In most cases, severe hemophilia A manifests in early life, while mild or moderate hemophilia A will present later in childhood or adolescence. As such, many people with hemophilia A may receive a diagnosis shortly after birth.

Diagnosis of hemophilia A may involve blood tests to measure the levels and activity of clotting factors. These can include:

  • activated partial thromboplastin time
  • prothrombin time
  • fibrinogen level
  • platelet count
  • serum factor VIII activity

As well as providing a diagnosis, these tests can also help assess the severity of hemophilia A by identifying the amount of clotting factor a person has.

Before giving birth, genetic testing and counseling can also help identify whether a person carries a gene variation and how likely it is to pass to children. Genetic testing can also determine the specific gene alteration responsible for the condition.

Excessive bleeding due to hemophilia A can result in complications, especially if it is left untreated. These can include:

  • anemia from blood loss
  • bleeding in joints that can cause chronic joint disease, pain, and limited mobility
  • bleeding in the brain, which can cause long-term problems such as seizures and paralysis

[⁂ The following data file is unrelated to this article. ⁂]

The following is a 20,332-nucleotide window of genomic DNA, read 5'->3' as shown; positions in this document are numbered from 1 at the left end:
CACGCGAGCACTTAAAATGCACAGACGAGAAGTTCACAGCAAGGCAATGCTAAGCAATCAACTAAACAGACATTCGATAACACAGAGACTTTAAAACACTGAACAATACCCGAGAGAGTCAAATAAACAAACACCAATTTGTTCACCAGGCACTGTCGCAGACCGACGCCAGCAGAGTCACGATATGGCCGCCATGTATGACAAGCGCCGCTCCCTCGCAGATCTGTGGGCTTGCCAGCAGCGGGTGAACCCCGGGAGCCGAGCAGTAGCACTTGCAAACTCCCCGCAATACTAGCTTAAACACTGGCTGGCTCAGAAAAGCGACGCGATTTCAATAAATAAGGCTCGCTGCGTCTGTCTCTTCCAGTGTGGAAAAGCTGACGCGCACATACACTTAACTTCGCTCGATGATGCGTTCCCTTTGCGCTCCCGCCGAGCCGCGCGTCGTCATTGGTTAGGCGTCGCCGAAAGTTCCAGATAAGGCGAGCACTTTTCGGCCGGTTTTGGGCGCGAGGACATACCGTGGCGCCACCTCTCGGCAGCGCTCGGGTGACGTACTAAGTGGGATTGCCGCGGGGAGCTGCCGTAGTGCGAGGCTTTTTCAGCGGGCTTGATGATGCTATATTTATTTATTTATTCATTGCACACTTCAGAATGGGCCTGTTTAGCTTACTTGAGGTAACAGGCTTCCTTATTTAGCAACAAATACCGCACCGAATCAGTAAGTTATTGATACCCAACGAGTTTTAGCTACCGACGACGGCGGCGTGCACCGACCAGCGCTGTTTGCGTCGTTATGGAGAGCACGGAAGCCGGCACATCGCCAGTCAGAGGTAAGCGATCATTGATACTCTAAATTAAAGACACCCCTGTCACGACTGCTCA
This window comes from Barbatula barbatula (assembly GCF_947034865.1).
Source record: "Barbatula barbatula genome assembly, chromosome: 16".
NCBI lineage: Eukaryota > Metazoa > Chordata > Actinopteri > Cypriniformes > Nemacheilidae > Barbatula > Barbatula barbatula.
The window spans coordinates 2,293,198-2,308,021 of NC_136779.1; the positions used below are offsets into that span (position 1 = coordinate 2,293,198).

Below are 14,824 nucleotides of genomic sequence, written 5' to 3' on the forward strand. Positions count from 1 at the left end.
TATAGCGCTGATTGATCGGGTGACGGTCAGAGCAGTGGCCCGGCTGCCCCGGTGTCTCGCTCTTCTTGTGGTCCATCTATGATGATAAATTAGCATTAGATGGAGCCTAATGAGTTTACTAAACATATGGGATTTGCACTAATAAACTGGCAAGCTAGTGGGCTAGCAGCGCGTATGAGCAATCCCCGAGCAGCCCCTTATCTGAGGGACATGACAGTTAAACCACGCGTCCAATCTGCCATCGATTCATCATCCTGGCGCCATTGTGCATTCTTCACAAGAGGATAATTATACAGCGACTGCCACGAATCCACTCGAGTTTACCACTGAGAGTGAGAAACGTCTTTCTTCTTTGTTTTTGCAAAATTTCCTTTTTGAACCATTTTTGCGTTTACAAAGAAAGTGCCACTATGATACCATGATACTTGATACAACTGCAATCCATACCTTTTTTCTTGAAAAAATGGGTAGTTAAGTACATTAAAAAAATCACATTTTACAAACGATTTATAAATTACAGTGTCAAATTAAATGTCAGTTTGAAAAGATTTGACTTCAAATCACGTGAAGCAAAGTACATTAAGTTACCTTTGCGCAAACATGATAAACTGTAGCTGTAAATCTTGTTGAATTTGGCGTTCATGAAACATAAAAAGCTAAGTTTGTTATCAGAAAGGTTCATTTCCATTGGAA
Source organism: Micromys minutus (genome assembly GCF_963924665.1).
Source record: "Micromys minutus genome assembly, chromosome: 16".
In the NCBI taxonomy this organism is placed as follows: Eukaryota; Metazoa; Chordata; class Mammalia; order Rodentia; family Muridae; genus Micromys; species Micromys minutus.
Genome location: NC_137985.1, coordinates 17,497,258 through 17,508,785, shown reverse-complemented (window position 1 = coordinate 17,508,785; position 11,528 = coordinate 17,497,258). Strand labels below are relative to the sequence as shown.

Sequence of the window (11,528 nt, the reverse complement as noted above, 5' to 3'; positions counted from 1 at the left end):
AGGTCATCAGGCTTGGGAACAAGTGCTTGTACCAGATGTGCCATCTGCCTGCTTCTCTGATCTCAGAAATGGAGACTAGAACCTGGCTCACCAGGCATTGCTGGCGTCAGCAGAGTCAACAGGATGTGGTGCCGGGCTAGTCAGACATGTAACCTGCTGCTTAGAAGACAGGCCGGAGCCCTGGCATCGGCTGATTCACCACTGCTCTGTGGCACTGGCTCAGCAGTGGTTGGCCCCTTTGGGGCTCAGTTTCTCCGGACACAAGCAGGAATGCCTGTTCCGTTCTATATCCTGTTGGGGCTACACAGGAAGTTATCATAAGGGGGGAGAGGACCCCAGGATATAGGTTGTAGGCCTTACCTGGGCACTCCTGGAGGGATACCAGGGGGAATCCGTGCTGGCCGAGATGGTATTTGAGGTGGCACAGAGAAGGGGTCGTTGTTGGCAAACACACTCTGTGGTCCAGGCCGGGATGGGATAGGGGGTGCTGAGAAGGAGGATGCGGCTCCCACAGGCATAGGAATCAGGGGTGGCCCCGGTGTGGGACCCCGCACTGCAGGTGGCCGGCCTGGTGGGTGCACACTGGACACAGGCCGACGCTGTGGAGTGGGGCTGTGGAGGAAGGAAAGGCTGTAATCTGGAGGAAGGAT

• bleeding in vital organs, which can be fatal

A person with hemophilia may also develop a type of antibody known as an inhibitor. These inhibitors can make it more difficult to treat a bleeding episode, as they can prevent treatments from working.

Treatment for hemophilia A typically involves replacement therapy for the deficient factor VIII. This may involve regular infusions of factor VIII or antibody therapy.

For cases of mild hemophilia A, a person may receive desmopressin for short-term support. This drug can help increase the concentration of factor VIII in the blood. A person may also receive aminocaproic acid or tranexamic acid oral medications to help treat bleeding.

In June 2023, the Food and Drug Administration (FDA) gave approval for a gene therapy treatment for adults with severe hemophilia A. Roctavian uses a modified virus that contains the gene for factor VIII. After a single dose, the virus carries the factor VIII gene into liver cells, which enables the liver to produce factor VIII.

Hemophilia A is a bleeding disorder that occurs due to a deficiency in clotting factor VIII. Most cases occur due to inheriting an alteration in the F8 gene.

Hemophilia A can vary in severity and requires careful management to help prevent severe bleeding episodes and potential complications. Treatment often involves replacing the deficient factor VIII to help with blood clotting and help prevent excessive bleeding.